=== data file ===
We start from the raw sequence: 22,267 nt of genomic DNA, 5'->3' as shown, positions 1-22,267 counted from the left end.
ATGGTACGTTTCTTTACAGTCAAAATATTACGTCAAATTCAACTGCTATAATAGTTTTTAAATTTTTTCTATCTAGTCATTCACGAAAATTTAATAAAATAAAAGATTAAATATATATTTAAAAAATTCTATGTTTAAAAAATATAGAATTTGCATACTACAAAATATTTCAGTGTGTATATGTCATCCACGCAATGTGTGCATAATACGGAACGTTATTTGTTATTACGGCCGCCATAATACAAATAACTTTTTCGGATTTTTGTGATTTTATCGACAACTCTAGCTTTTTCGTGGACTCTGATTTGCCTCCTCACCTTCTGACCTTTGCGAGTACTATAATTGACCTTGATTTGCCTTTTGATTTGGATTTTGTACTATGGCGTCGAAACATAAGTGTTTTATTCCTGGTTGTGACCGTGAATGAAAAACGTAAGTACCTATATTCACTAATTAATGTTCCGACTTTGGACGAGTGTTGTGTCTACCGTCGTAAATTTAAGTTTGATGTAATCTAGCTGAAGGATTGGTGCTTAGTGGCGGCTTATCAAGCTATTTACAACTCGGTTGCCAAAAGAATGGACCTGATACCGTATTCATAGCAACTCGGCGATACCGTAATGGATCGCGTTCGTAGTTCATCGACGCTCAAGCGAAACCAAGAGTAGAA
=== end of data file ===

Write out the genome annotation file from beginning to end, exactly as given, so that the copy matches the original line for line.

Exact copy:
We start from the raw sequence: 22,267 nt of genomic DNA, 5'->3' as shown, positions 1-22,267 counted from the left end.
ATGGTACGTTTCTTTACAGTCAAAATATTACGTCAAATTCAACTGCTATAATAGTTTTTAAATTTTTTCTATCTAGTCATTCACGAAAATTTAATAAAATAAAAGATTAAATATATATTTAAAAAATTCTATGTTTAAAAAATATAGAATTTGCATACTACAAAATATTTCAGTGTGTATATGTCATCCACGCAATGTGTGCATAATACGGAACGTTATTTGTTATTACGGCCGCCATAATACAAATAACTTTTTCGGATTTTTGTGATTTTATCGACAACTCTAGCTTTTTCGTGGACTCTGATTTGCCTCCTCACCTTCTGACCTTTGCGAGTACTATAATTGACCTTGATTTGCCTTTTGATTTGGATTTTGTACTATGGCGTCGAAACATAAGTGTTTTATTCCTGGTTGTGACCGTGAATGAAAAACGTAAGTACCTATATTCACTAATTAATGTTCCGACTTTGGACGAGTGTTGTGTCTACCGTCGTAAATTTAAGTTTGATGTAATCTAGCTGAAGGATTGGTGCTTAGTGGCGGCTTATCAAGCTATTTACAACTCGGTTGCCAAAAGAATGGACCTGATACCGTATTCATAGCAACTCGGCGATACCGTAATGGATCGCGTTCGTAGTTCATCGACGCTCAAGCGAAACCAAGAGTAGAA